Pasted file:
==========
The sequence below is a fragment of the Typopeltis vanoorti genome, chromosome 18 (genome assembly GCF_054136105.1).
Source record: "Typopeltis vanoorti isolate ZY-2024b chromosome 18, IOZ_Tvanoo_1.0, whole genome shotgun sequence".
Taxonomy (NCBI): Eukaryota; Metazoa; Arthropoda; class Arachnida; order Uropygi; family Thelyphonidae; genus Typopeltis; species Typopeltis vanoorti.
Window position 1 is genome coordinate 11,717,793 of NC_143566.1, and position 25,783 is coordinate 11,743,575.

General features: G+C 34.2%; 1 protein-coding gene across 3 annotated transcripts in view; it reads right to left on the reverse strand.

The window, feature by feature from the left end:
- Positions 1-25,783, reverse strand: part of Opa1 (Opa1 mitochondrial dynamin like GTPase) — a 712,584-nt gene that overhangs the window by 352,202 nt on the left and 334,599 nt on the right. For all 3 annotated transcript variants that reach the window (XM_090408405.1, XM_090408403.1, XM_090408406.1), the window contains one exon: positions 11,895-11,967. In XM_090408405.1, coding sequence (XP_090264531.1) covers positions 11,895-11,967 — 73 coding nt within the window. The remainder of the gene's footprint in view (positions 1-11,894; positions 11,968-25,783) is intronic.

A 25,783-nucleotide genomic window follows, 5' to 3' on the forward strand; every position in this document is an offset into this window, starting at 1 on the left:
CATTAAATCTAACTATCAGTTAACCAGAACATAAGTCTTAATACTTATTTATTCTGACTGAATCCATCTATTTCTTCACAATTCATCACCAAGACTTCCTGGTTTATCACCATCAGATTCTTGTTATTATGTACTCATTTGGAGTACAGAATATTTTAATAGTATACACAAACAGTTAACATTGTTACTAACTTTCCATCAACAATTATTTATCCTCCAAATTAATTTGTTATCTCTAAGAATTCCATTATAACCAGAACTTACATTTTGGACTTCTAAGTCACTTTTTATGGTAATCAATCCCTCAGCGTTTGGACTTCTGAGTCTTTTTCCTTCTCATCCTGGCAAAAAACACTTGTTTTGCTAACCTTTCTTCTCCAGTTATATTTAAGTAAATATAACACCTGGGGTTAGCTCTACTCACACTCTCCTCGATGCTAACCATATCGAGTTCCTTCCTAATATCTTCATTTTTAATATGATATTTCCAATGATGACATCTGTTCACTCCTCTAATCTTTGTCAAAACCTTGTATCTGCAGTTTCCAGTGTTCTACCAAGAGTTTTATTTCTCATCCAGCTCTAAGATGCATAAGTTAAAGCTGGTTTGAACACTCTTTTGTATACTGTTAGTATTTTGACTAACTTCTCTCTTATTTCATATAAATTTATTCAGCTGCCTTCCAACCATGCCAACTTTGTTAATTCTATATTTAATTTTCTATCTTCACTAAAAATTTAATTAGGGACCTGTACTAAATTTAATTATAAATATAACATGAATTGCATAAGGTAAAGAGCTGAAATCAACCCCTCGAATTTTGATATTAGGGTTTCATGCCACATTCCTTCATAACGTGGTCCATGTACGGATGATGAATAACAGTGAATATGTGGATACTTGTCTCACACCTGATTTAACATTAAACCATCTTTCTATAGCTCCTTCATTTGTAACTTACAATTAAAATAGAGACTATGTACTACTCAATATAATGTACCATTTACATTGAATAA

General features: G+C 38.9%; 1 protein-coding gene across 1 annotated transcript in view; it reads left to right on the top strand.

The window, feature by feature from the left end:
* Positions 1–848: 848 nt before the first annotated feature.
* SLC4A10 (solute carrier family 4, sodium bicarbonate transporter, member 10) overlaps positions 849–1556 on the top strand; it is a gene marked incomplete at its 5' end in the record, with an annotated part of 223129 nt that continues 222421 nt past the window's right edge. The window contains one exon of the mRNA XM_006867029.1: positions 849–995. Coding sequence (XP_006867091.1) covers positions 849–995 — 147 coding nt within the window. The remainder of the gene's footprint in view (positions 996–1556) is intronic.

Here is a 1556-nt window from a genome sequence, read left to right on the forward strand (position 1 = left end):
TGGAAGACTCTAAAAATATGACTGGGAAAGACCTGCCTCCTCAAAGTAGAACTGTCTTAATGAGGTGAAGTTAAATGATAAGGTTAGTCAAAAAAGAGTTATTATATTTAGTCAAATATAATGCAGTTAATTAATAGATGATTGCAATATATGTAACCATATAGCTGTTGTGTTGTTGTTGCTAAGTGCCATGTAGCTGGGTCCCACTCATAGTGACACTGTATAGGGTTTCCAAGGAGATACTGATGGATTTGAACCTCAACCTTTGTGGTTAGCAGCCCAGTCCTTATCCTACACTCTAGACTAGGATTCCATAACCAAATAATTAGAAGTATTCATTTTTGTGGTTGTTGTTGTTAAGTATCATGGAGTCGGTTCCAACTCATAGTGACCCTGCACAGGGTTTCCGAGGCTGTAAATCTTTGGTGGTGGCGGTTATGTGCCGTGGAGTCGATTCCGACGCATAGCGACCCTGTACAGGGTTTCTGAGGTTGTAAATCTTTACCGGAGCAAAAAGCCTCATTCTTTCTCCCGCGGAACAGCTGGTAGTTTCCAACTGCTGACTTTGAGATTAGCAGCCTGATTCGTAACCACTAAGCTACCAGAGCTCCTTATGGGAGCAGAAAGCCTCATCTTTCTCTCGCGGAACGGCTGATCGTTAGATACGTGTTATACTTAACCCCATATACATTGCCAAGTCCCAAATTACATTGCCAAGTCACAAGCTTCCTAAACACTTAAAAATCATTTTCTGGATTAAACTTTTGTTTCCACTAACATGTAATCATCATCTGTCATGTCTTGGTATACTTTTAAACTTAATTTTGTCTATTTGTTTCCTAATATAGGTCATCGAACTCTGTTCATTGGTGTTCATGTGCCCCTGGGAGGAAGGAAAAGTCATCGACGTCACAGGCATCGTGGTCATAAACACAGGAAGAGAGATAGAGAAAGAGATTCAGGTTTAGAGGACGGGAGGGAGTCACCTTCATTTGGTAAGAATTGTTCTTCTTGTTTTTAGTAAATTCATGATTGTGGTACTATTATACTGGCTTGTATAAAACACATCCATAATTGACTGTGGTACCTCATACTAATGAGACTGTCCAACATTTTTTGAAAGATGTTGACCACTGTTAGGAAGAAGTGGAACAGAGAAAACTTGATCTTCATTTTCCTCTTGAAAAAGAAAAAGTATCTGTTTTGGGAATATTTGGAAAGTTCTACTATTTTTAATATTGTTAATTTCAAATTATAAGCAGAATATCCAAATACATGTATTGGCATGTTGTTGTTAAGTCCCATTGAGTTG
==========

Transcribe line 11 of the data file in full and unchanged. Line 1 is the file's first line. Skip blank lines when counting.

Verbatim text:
The window, feature by feature from the left end: